Tourists staying in unregulated holiday accommodation will not be paying the tourist tax.

29-05-2016Javier Coll

The consultative council, the legal body that checks on regional government legislation, has been looking at the text of the law for the sustainable tourism tax. The council broadly accepts the law's content but has pointed to certain caveats that need to be addressed before the government's cabinet can definitively ratify the law on 23 June prior to the tax being introduced on 1 July.

The finance minister, Catalina Cladera, says that the government is satisfied that the council has validated the regulation and that it will abide by a ruling of the council in respect of "collaborative" accommodation. By this, she means properties being marketed via websites such as Airbnb. The council has told the government that this type of accommodation, which is not regulated, is beyond the scope of the law and so therefore is not liable for the tax to be charged.

Cladera adds that the government will be amending the tourism law as soon as possible in order that there is regulation of accommodation of all types. This is the legislation on holiday rentals that the government plans on introducing next year.

The various "collaborative" websites - Airbnb, Homeaway and others - currently offer some 80,000 properties in the Balearics: 20,000 more than was the case in 2015. The complexity of bringing this type of accommodation within the ambit of legislation is one reason why it is taking the government rather longer than it might have hoped in introducing its new regulations.

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Ron / Hace over 5 years

Thank you Andrew. So that'll be it then. Nothing will ever be done!!

+6-

Steve / Hace over 5 years

Any sane person must know that a "tourist tax" in whatever form, is a flawed concept. It does not go down well, whatever you call it. Visitors to the island don't give a hoot about what it costs to maintain the island's infrastructure, it's not their problem. Nor should it be.

+5-

Sean Dobson / Hace over 5 years

Nothing like shooting yourself in the foot,is there.?

+2-

Andrew Ede / Hace over 5 years

Re charging the tourist tax at airports and the ports ... The three Balearic airports (plus the ports of Palma, Mahon, Ibiza and Alcudia and La Savina) are, regardless of the partial privatisation of the airports' authority, state property, which fall under control of the national ministry of development. The regional government has raised the matter with Madrid, as it would have to give permission. It's not about to. This is the principal reason why it is not being collected this way.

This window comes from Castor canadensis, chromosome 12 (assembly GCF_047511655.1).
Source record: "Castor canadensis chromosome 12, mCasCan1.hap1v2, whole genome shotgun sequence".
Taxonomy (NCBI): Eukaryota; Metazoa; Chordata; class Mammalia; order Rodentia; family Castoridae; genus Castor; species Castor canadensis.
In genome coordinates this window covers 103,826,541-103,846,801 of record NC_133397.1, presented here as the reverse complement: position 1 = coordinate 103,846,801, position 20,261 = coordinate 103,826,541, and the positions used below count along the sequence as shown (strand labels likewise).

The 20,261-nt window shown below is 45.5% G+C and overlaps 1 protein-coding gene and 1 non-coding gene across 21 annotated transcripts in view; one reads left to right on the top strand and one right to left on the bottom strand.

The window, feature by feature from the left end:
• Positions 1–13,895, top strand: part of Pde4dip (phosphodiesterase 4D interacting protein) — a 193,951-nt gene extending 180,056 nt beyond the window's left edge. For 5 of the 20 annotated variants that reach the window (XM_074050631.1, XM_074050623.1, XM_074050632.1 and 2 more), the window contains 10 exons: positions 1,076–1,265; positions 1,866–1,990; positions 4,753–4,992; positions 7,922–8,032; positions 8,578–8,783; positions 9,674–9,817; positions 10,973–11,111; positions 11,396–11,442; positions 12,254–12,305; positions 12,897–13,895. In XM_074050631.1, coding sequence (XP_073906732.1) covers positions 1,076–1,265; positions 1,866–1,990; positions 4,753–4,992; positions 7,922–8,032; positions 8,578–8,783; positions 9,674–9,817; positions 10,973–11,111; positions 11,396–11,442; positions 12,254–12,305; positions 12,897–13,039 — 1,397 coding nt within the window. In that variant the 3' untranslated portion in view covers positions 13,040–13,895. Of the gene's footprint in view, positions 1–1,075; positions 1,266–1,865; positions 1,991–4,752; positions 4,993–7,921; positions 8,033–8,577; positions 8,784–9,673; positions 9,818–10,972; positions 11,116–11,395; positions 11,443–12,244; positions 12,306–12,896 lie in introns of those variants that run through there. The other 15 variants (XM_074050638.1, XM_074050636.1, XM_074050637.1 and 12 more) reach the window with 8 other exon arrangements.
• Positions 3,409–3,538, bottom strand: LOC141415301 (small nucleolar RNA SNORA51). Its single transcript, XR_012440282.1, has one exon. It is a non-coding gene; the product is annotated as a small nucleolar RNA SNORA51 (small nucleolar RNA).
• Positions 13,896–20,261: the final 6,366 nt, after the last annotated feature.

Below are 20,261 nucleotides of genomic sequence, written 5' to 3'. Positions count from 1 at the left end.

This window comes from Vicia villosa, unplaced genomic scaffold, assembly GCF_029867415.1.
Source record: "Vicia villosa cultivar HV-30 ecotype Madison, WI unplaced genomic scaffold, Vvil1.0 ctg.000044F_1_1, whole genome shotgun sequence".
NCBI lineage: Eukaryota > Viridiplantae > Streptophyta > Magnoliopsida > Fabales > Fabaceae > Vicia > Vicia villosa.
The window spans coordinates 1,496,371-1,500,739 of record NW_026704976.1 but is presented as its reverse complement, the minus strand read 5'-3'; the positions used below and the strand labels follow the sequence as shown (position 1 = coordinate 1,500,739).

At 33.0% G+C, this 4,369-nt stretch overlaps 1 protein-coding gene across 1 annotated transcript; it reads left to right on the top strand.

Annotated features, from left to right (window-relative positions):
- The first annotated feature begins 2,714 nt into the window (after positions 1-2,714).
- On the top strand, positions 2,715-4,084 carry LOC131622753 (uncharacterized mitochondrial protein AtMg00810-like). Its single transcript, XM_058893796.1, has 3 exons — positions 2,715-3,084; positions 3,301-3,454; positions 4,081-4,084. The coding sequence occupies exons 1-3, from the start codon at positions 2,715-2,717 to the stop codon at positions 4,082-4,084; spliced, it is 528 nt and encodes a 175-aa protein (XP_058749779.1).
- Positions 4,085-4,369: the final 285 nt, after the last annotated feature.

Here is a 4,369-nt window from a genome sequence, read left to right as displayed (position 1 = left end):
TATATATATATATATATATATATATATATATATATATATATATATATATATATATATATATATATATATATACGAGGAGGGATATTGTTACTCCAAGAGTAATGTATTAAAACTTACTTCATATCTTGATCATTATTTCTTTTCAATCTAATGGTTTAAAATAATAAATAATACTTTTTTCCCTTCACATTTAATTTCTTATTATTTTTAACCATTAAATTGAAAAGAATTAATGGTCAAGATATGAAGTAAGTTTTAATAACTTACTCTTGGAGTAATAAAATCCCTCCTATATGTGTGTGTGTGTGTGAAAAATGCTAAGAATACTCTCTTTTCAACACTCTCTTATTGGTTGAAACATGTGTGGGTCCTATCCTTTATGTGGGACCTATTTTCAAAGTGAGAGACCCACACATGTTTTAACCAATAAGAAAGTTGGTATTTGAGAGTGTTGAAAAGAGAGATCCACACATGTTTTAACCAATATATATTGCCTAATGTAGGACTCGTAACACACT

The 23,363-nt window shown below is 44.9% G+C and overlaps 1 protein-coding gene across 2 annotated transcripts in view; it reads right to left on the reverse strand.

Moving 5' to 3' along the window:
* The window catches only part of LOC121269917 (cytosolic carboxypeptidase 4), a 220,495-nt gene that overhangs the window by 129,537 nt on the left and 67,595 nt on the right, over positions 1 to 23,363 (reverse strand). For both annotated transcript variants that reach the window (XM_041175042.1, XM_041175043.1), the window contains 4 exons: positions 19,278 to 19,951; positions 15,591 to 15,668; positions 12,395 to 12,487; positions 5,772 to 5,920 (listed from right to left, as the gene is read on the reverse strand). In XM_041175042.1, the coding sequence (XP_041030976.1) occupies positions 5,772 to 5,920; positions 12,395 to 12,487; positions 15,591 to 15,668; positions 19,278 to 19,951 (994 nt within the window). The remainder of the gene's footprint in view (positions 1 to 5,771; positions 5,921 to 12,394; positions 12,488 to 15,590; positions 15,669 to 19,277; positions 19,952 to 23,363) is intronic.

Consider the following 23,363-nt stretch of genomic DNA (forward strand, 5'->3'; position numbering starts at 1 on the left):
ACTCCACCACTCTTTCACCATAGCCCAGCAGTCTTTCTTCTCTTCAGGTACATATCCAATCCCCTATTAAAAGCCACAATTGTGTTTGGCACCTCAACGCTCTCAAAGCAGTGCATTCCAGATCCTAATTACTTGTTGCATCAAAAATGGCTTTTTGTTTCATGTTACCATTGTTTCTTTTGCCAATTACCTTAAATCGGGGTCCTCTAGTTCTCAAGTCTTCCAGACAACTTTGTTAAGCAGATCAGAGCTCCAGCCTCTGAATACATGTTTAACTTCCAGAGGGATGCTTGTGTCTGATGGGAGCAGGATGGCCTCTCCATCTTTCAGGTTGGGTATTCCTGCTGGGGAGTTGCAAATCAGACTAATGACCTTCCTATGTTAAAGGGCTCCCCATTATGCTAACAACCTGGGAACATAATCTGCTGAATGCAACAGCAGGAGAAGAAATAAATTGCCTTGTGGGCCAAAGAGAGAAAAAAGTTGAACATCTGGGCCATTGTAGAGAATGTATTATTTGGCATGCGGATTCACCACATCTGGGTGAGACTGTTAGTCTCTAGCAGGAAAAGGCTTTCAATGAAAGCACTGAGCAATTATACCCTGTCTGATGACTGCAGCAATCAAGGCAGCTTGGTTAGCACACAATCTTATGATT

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Beh / Hace over 5 years

Agreed Ron. Many caribbean countries already have this tourist tax applied at the airports and even $10-$20 USD, frankly I've never see anyone complain about it. It's easy and inexpensive to collect and it will even out the playing field between hotels and holiday rentals.

There shouldn't be anything illegal about it. There are certain special "taxes" that you're charged in many European cities already - unless like you said Ron, this is something that contravenes Spanish lasws specifically rather than European ones.

+2-

Ron / Hace over 5 years

Once again I am commenting on the tourist tax (and I apologise to my blogging colleagues for boring them yet again!) BUT this tourist tax in it's present form will be unworkable, extremely unpopular and damaging to everyone here. I know it has all been approved but laws here change in retrospect all the time! Of course collecting money from the hotels and cruises will be as easy as taking candy from a baby. For every other type of accommodation e.g. villas, fincas, flats, apartments, townhouses, 2nd home owners & their friends, tents, boats etc. - 'illegal, outside of the law and in need of control' according to this government, the mechanism needed to enforce those to collect tax from their visitors will need bureaocracy at a level never seen before. It was unworkable before, and will be again. Creating jobs for inspectors will be this government's way of reducing the unemployment figures. We've all seen that happen in UK with socialist governments. So I suggest that if all those owners etc. have to be unpaid tax collectors, they will have to have labour contracts and be paid to do this, - otherwise another EU law will be broken. Even legitimate villa agencies never have an actual list of who stays in their contracted villas - ages, no. of days each person stays (some come, some go!) etc. etc. And charging our residents to stay in hotels will only alienate those they are trying to convince!

I know it has been mentioned many times but WHY can't this ecotax be collected at the airport or at the ferry port? After all we live on an island - should be easy. All I read is that this method is illegal. Who says? Central government or Brussels? If it is the former then our new government to be can make the new law and apply it. Their politicians are promising us everything now! If it's the EU then that just shows why member countries are powerless and unable to adapt the laws to suit their circumstances. For the very reason that most Britons want out. I suggest a €1 entry tax on every passenger arriving on our islands (39 million arrivals at our airport alone expected this summer). Add all the other islands and ferries, cruises, private yachts etc. and even Sr. Barceló will be shocked at the revenue generated from this. (Nobody will object to paying €1 towards controlling the environment and keeping tourism sustainable.) And there may even be some left over for the care homes he wants!!

+0-